Ergebnisse: 30 (83,3%) Studiendekane bzw. 1.038 (90,3%) Medizinstudierende füllten den Fragebogen aus. Nach Angaben der Studiendekanate existieren an jeweils nur einer (3,3%) medizinischen Fakultät eine Richtlinie zum Thema Interessenkonflikte bzw. eine Richtlinie, die den Umgang zwischen Medizinstudierenden und der Industrie reguliert. 8 (26,7%) der Studiendekanate äußerten Interesse an der Erarbeitung einer Richtlinie oder Vorlesung zu diesem Thema. 149 (14,4%) der Studierenden hatten bereits an einer Veranstaltung teilgenommen, die Beziehungen zwischen PU und Medizinstudierenden thematisiert und 779 (77,8%) wünschten sich mehr Unterricht dazu. 701 (73,4%) lehnten eine Verbesserung der Lehre durch finanzielle Unterstützung durch PU ab, wohingegen 216 (21,9%) der Meinung waren, dass Studierende sich nicht mit Vertretern von PU treffen sollten.

          Schlussfolgerungen: Im Gegensatz zu anderen Ländern wie den USA bestehen an deutschen medizinischen Fakultäten von wenigen Ausnahmen abgesehen keine Richtlinien zur Regelung des Umgangs von Medizinstudierenden mit pharmazeutischen Unternehmen. Da die Mehrheit der Studierenden sich mehr Informationen zu diesen Interaktionen wünscht, wäre die Etablierung entsprechender Vorlesungen bzw. Richtlinien sinnvoll.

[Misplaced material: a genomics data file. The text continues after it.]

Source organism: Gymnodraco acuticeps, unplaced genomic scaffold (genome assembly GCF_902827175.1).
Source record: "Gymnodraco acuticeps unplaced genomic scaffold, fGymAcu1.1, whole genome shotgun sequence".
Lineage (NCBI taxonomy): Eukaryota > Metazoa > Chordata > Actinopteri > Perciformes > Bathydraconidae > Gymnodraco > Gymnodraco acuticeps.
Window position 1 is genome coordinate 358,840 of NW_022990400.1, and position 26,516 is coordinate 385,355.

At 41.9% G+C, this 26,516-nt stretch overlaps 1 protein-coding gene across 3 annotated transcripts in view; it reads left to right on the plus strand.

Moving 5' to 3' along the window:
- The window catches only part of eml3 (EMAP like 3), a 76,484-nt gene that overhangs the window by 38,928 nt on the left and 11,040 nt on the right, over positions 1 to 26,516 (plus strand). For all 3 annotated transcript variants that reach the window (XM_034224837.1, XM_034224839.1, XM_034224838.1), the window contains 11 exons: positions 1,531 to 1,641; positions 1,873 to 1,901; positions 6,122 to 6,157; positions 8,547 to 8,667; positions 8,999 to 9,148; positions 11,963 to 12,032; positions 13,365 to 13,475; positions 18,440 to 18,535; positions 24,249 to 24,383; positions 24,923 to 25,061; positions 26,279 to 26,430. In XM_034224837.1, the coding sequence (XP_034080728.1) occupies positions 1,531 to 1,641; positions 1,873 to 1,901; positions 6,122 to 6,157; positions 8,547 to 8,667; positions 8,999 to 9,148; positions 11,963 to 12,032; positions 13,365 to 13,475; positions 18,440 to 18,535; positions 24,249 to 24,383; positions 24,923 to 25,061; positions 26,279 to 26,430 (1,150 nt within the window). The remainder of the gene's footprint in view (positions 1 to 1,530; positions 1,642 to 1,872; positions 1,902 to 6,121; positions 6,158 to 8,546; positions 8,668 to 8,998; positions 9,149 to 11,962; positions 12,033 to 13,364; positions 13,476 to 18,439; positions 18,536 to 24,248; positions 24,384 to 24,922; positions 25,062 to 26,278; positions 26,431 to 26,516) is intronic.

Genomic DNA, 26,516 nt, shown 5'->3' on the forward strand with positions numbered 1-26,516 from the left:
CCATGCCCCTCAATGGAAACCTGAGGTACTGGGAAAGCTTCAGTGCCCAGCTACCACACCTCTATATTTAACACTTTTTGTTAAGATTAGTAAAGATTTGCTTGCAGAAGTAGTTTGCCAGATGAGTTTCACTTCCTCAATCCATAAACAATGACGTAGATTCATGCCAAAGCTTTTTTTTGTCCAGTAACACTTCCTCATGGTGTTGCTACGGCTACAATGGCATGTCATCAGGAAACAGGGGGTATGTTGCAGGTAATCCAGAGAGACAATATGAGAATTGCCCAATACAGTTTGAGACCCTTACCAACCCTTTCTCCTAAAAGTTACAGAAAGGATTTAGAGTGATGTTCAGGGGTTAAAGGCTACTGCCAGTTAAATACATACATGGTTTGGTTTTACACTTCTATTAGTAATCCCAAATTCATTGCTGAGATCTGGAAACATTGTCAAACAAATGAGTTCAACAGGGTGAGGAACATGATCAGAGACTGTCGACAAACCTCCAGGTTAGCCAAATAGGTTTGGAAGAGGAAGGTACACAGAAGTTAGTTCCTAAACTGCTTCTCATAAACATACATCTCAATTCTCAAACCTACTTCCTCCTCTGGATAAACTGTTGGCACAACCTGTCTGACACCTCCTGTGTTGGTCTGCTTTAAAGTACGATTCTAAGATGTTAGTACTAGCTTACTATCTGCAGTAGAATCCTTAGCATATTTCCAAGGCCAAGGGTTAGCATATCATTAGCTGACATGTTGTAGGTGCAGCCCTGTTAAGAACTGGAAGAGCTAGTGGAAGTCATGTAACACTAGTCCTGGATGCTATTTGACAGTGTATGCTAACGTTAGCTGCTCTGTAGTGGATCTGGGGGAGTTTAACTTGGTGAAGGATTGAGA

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          Most cited references 16

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          Information from Pharmaceutical Companies and the Quality, Quantity, and Cost of Physicians' Prescribing: A Systematic Review